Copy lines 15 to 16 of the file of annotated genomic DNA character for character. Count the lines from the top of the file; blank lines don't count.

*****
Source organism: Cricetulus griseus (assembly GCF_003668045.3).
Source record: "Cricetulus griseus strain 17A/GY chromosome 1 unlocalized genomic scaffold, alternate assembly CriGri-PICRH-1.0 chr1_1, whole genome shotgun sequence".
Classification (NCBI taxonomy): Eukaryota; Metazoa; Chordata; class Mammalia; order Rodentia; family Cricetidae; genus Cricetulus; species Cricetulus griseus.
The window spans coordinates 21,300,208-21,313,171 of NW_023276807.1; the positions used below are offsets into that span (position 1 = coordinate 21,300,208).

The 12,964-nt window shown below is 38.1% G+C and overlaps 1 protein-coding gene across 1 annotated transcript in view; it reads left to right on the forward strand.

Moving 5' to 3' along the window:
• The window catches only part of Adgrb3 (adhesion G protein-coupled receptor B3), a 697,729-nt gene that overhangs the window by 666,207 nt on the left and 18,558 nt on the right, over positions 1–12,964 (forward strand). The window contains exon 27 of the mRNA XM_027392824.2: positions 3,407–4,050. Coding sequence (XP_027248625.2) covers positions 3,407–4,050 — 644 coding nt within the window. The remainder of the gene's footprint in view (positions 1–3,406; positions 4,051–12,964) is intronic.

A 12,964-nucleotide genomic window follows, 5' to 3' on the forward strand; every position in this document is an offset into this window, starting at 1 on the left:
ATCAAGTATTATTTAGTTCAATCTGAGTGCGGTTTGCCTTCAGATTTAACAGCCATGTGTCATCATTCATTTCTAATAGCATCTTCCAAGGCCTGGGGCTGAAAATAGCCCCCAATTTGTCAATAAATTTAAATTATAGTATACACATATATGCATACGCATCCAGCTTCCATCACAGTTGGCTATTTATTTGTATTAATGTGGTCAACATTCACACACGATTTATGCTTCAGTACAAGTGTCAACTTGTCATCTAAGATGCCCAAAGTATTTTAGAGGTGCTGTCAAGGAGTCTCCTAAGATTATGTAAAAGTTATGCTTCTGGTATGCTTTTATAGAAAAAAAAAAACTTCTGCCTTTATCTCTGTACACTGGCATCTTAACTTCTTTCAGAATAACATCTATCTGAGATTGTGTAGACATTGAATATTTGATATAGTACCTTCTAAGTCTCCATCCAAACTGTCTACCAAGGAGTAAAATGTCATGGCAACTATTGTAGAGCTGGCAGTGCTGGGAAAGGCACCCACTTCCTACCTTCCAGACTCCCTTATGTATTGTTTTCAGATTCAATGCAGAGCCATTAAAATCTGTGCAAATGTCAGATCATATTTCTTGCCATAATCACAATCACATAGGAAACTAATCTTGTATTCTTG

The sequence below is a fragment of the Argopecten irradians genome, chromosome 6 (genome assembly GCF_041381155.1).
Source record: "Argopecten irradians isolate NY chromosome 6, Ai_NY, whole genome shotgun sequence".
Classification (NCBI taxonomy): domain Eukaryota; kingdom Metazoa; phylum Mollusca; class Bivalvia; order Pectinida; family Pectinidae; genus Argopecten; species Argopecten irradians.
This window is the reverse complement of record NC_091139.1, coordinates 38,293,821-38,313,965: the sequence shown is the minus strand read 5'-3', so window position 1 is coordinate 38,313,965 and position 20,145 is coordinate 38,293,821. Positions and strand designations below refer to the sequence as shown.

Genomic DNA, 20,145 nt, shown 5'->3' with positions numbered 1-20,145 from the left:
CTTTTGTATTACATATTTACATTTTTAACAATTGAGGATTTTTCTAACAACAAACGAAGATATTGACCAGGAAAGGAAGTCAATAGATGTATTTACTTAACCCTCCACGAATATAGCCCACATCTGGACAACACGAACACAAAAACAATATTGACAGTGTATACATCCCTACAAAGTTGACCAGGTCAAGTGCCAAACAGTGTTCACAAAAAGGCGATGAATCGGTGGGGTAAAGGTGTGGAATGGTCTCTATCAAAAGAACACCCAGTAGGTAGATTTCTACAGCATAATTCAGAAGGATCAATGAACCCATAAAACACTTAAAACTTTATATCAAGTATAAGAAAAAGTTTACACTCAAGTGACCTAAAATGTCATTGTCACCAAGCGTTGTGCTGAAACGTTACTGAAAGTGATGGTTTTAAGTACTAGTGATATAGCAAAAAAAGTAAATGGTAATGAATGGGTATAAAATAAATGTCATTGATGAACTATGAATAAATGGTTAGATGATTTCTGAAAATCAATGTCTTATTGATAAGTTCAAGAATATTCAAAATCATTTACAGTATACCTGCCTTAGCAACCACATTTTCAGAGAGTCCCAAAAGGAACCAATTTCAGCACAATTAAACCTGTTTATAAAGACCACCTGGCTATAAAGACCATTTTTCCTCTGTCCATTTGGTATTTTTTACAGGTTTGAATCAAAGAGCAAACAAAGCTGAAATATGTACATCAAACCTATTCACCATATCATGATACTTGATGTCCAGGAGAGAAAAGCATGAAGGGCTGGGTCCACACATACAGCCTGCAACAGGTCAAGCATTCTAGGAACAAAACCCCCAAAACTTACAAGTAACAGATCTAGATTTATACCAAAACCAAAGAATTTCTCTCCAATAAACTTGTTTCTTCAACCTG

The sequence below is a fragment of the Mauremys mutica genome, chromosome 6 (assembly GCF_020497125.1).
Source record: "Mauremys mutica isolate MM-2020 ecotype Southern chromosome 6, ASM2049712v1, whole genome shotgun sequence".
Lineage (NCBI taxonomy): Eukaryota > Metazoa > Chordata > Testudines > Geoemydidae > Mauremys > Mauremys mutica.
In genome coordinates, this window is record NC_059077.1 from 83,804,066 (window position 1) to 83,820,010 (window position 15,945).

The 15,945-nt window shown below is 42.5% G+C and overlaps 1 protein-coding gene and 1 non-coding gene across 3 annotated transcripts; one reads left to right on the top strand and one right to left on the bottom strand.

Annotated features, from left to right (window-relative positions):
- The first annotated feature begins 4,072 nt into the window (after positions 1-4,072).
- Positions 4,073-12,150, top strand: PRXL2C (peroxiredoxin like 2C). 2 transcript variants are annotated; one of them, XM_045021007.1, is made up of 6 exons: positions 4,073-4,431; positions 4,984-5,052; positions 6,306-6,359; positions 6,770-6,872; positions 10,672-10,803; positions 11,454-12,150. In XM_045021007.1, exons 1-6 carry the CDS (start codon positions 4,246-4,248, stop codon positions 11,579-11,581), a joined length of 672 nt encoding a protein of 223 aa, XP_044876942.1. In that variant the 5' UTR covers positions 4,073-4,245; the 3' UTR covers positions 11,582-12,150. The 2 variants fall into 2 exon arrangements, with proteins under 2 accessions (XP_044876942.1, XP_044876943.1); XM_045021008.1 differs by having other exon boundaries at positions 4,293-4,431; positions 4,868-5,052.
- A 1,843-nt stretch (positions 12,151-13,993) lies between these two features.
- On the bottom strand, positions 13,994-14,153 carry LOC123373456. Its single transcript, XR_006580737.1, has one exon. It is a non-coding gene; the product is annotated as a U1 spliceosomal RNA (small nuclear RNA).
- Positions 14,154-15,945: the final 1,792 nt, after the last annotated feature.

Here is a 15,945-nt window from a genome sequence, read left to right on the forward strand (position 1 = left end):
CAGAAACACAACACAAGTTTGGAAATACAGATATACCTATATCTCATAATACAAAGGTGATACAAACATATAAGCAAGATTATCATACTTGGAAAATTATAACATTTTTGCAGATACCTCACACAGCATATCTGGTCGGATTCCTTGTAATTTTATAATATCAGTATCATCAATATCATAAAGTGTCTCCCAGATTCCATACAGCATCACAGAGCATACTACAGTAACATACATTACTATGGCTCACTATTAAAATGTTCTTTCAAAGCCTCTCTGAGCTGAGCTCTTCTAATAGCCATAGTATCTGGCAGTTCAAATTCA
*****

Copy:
CTTTTGTATTACATATTTACATTTTTAACAATTGAGGATTTTTCTAACAACAAACGAAGATATTGACCAGGAAAGGAAGTCAATAGATGTATTTACTTAACCCTCCACGAATATAGCCCACATCTGGACAACACGAACACAAAAACAATATTGACAGTGTATACATCCCTACAAAGTTGACCAGGTCAAGTGCCAAACAGTGTTCACAAAAAGGCGATGAATCGGTGGGGTAAAGGTGTGGAATGGTCTCTATCAAAAGAACACCCAGTAGGTAGATTTCTACAGCATAATTCAGAAGGATCAATGAACCCATAAAACACTTAAAACTTTATATCAAGTATAAGAAAAAGTTTACACTCAAGTGACCTAAAATGTCATTGTCACCAAGCGTTGTGCTGAAACGTTACTGAAAGTGATGGTTTTAAGTACTAGTGATATAGCAAAAAAAGTAAATGGTAATGAATGGGTATAAAATAAATGTCATTGATGAACTATGAATAAATGGTTAGATGATTTCTGAAAATCAATGTCTTATTGATAAGTTCAAGAATATTCAAAATCATTTACAGTATACCTGCCTTAGCAACCACATTTTCAGAGAGTCCCAAAAGGAACCAATTTCAGCACAATTAAACCTGTTTATAAAGACCACCTGGCTATAAAGACCATTTTTCCTCTGTCCATTTGGTATTTTTTACAGGTTTGAATCAAAGAGCAAACAAAGCTGAAATATGTACATCAAACCTATTCACCATATCATGATACTTGATGTCCAGGAGAGAAAAGCATGAAGGGCTGGGTCCACACATACAGCCTGCAACAGGTCAAGCATTCTAGGAACAAAACCCCCAAAACTTACAAGTAACAGATCTAGATTTATACCAAAACCAAAGAATTTCTCTCCAATAAACTTGTTTCTTCAACCTG

The sequence below is a fragment of the Mauremys mutica genome, chromosome 6 (assembly GCF_020497125.1).